Not to take action was a strategic decision, which, one would like to assume, was the result of inputs from all agencies. And with hindsight one can find many flaws in it. But what has been most galling is the way the situation was handled at the tactical level, on the ground. And this has given rise to all sorts of speculative stories.
Perhaps it was the illusion of a "political" solution that provoked the government to send out politicians as negotiators. And the way it was done was most unprofessional and callow. If there was any negotiation, what were the demands that the government put to the rebels? After all, no negotiation can be one-sided; unfortunately, it appears that this negotiation was so.
The one question that the government will have to answer is: why were all the Pilkhana exits not blocked? The argument that the rebel soldiers would have used force to break out is not tenable because the government had already declared amnesty to the jawans. It was the government's duty to ensure that the large quantity of arms and ammo in the HQ was not pilfered out.
Was not surrendering of arms one of the pre-conditions of immunity, and should somebody in the administration not have advised as well as ensured that the most sensitive equipment were secured? The home minister went home on the night of February 25 assuring the nation that all the weapons had been secured and that she had the keys to the armoury with her. Why then have so many weapons gone missing?
We know now that the order for securing the exits was given by the PM herself. One wonders why it was not carried out. Why is it that the defaulter (s) have not been called to account for such gross negligence? Now we not only have missing jawans, there are also large number of weapons and ammunition that have gone missing. This has a very severe security implication for the country.
Perhaps a few words are in order about the role of the media. It was through the media that we came to see the gory details of the massacre it was through the electronic media that the so called grievances were projected early on, on February 25, and the officers painted as demons and a bunch of dishonest men in front of the nation. It all turned out to be untrue eventually, but the damage had already been done.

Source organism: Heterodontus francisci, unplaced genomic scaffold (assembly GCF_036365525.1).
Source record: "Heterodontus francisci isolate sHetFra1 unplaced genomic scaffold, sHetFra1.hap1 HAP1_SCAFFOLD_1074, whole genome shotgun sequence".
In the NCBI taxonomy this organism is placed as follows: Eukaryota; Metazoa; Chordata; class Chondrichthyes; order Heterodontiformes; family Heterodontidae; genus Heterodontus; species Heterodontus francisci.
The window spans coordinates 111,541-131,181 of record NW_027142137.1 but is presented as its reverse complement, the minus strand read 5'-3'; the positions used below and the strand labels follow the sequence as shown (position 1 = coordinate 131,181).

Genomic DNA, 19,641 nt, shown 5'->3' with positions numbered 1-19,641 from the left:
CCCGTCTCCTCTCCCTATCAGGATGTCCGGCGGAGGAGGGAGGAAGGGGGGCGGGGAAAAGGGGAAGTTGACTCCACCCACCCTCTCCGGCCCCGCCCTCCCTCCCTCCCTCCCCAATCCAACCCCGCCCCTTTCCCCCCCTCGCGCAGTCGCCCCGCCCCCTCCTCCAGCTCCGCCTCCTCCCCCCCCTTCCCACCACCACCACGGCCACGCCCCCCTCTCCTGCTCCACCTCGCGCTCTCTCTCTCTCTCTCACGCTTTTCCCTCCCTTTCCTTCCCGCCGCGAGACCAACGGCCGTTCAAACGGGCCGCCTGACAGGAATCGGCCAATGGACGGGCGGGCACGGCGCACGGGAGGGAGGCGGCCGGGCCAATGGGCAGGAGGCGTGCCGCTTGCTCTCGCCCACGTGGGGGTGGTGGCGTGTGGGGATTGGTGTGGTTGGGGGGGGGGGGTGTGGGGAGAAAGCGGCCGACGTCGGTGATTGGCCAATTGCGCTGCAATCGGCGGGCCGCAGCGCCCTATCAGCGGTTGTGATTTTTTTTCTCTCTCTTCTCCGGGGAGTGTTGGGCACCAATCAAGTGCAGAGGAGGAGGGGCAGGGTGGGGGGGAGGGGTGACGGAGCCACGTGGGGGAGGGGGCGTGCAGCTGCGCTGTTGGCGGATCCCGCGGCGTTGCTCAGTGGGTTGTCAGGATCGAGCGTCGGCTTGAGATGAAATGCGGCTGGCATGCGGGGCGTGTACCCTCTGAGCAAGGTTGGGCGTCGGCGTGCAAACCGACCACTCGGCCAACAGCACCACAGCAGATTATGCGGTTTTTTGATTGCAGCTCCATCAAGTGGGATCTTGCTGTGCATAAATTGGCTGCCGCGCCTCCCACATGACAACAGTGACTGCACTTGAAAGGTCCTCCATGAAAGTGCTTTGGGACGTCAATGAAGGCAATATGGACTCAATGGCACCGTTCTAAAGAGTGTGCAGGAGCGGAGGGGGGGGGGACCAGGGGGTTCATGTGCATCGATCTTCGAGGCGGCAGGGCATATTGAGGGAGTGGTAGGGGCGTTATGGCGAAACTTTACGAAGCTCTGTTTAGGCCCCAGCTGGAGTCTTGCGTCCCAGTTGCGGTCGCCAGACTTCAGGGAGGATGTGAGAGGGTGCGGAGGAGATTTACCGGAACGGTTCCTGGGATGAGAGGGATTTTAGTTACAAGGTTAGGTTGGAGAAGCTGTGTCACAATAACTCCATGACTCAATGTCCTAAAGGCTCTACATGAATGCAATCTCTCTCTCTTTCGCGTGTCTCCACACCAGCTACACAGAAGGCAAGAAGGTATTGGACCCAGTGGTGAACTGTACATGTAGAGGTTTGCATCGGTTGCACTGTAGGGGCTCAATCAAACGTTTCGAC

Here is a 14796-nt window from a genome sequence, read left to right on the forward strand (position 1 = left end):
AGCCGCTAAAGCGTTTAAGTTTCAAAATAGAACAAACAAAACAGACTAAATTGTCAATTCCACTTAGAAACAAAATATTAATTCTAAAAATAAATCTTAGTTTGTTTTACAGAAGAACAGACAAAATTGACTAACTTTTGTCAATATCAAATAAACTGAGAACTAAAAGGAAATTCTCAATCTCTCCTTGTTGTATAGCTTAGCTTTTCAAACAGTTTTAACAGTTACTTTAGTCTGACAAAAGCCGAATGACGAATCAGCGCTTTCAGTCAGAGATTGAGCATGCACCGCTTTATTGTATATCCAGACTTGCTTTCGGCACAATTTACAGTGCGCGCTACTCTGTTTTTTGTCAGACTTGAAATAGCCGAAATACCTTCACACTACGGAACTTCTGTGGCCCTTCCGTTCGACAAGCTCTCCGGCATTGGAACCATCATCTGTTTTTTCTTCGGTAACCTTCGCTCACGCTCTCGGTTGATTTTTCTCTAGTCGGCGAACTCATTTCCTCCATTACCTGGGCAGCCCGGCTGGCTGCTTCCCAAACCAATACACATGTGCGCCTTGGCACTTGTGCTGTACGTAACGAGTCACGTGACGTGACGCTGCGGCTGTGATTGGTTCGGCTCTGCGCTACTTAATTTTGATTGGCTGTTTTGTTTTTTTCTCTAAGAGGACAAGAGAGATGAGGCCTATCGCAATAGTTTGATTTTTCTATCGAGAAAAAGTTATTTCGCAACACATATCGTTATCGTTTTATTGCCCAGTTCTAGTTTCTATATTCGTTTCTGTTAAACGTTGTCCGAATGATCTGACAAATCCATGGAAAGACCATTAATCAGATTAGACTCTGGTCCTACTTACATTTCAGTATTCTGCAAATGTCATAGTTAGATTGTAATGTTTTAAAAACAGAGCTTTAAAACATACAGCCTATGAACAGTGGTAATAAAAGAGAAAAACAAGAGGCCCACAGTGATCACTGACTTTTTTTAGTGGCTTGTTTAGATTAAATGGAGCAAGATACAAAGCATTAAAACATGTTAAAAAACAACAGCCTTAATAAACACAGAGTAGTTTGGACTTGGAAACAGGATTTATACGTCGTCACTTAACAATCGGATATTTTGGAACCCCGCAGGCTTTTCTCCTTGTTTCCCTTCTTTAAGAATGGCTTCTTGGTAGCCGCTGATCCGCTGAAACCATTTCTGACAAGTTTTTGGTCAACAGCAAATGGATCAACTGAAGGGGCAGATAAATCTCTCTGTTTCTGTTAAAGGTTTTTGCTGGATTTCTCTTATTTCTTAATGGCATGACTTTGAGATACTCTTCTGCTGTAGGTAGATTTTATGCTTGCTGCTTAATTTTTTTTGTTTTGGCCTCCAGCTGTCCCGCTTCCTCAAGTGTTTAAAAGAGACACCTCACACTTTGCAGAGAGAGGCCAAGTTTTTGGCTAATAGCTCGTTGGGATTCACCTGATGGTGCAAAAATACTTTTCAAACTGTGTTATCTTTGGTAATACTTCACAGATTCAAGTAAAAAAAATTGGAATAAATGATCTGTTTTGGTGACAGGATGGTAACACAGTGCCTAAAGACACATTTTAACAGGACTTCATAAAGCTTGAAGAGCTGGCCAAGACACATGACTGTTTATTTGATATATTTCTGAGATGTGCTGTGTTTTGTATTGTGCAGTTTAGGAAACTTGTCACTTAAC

Media is a double-edged weapon, and the killers used it to their advantage effectively at the initial stage. What is surprising is that the authorities did nothing to counter that.
One understands that the media, particularly the electronic media, thrive on sensational news. And whichever channel can get the most breathtaking and exciting events to its viewer the fastest, increases its revenue by that much. But if some TV channels had been unaware of the need for conflict-sensitive journalism, it is perhaps to do more with lack of understanding of the implications of their actions rather than lack of honest intention.
Journalists often forget that it is objectivity and not neutrality that must guide reporting of events. Admittedly, objectivity is open to various definitions, but it must be kept in mind that no reporting should escalate violence in a conflict situation. It is well to remember, too, that journalists influence conflicts and objective journalism helps in attenuating a volatile situation. It should be remembered that, as Ross Howard says: "Professional journalists do not set out to reduce conflict. They seek to present accurate and impartial news. But it is often through good reporting that conflict is reduced." However, to determine what is good reporting requires not only experience, but an insight on the matter being covered.
The scar of 25/2 will be hard to erase. But the lessons of it must not be lost on us. Corrective actions must be initiated immediately without waiting for the findings or recommendations of the investigation committees, since the lacunae in certain areas are so obvious as to brook no delay.
Brig Gen Shahedul Anam Khan (retd) is Editor, Defence & Strategic Affairs, The Daily Star.